Reducing food waste
We throw away a shocking 8.3 million tonnes of food every year, most of which could have been eaten. That's about one third of the food produced. However much energy is has been used to make food and its packaging, all of it is wasted when it is thrown away. Food waste is also usually wet and rots, so when mixed into other waste, it spoils materials that could otherwise have been recycled and gives off gases that contribute to climate change.
Food makes up a high proportion of the waste from manufacturing, catering and retail outlets. Fruit, vegetables and salads make up nearly a fifth of the waste by weight from supermarkets, for example. Figures for the catering sector are harder to estimate, but it seems likely that the figure is similar or perhaps even more.
Help reduce food waste and reduce greenhouse gas emissions
- The London 2012 organisers have committed to diverting waste away from landfill, and adopting the waste hierarch of "reduce, reuse and recycle". So can you! Sign up to the Food Legacy pledge and make a commitment to adopting a food waste reduction strategy.
- Sign up to the new Food Waste Hierarchy and make a commitment to reducing food waste. Click on the picture below to find out more.
- Train your staff to cut down on food waste by planning menus and portion-sizes to make the best use of the food you buy, to use up leftovers, and to get creative with what you’ve got. Don’t be fooled by the cosmetic appearance of fruit and vegetables. Use blemished fruit and vegetables and riper fruits that might otherwise go to waste. They should also save money. And putting soup on the menu is an easy and tasty way to use excess vegetables, and to cater for seasonal variations. Find out more about good food training.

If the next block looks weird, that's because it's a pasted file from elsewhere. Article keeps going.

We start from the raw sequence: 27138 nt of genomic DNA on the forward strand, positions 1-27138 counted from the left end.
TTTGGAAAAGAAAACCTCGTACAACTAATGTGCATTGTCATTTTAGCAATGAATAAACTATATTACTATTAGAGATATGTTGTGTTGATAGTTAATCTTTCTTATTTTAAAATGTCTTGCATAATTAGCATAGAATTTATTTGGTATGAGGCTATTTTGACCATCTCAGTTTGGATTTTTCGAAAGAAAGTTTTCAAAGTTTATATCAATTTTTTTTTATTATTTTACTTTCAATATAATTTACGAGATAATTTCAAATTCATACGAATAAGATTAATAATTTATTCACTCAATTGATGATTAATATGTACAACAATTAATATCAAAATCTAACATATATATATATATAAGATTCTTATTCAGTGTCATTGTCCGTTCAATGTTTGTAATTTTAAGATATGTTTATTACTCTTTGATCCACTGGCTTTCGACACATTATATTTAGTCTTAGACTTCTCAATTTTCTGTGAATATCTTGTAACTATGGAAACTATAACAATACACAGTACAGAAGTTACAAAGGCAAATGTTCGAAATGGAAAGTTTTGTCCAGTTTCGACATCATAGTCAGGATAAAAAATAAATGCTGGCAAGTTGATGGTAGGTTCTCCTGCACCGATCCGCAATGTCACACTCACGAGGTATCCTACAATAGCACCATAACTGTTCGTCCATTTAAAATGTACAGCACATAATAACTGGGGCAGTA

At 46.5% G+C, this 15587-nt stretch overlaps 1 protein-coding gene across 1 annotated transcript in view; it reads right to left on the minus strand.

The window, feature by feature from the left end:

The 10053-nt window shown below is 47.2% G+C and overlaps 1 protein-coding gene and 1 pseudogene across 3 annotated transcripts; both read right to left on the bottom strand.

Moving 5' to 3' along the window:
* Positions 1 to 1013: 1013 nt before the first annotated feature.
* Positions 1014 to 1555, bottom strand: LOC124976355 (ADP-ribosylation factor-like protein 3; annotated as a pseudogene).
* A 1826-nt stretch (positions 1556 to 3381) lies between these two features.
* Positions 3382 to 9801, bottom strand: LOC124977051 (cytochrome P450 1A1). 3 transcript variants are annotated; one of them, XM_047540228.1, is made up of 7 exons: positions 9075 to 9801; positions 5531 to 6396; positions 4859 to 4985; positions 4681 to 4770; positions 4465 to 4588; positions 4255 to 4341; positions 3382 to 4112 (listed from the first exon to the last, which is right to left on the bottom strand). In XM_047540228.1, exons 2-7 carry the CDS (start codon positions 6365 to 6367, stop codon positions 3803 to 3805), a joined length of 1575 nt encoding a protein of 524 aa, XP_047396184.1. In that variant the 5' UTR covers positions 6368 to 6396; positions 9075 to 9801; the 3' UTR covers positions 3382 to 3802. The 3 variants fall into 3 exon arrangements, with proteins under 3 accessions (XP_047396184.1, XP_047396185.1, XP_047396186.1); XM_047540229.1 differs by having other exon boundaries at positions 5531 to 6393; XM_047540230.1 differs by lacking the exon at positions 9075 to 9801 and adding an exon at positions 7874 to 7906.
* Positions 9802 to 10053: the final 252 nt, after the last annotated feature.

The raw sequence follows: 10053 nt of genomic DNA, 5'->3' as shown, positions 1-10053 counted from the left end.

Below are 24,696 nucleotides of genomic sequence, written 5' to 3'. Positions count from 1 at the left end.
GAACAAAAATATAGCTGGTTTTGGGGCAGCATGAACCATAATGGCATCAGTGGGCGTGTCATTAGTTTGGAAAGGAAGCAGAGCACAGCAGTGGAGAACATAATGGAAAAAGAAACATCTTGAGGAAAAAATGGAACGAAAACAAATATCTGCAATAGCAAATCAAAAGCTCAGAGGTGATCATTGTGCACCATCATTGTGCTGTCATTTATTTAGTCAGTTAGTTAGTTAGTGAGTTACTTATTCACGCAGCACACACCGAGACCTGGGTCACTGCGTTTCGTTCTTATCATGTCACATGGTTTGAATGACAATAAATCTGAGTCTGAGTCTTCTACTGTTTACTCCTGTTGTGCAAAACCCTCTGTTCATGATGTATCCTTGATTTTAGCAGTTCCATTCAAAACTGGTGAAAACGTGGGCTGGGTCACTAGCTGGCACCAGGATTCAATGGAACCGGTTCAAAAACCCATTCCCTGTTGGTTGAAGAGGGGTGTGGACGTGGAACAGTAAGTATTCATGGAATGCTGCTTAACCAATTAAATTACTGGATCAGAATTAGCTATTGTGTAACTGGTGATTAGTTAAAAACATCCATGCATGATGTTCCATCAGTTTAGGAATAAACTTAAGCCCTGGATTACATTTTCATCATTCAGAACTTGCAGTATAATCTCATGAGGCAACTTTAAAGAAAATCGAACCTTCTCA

- Make sure that any food that is still fit to eat does get eaten. Link up with a local charity to use your saved food. Schemes such as Fareshare and FoodCycle may be able to collect your saved food to give to that homeless and disadvantaged people that they serve a chance for a good meal and a chat.
What the London 2012 Games organisers say about waste in their Sustainability Plan (February 2010): "To be a catalyst for new waste management infrastructure and demonstrate exemplary resource management practices. This will be achieved by minimising waste at source, diverting construction waste wherever feasible and all Games-time waste away from landfill, and promoting the waste hierarchy of ‘reduce, reuse, recycle’ to facilitate long-term individual behavioural change."
Serving tap water rather than bottled water or sugary drinks is good for health, and also for the environment by reducing packaging waste. Click on the links below for organisations that can help you publicise the fact that you make tap water freely available to your customers:
What is healthy and sustainable food?
Follow the links below, to find out about support or advice to help turn good food ideas into action: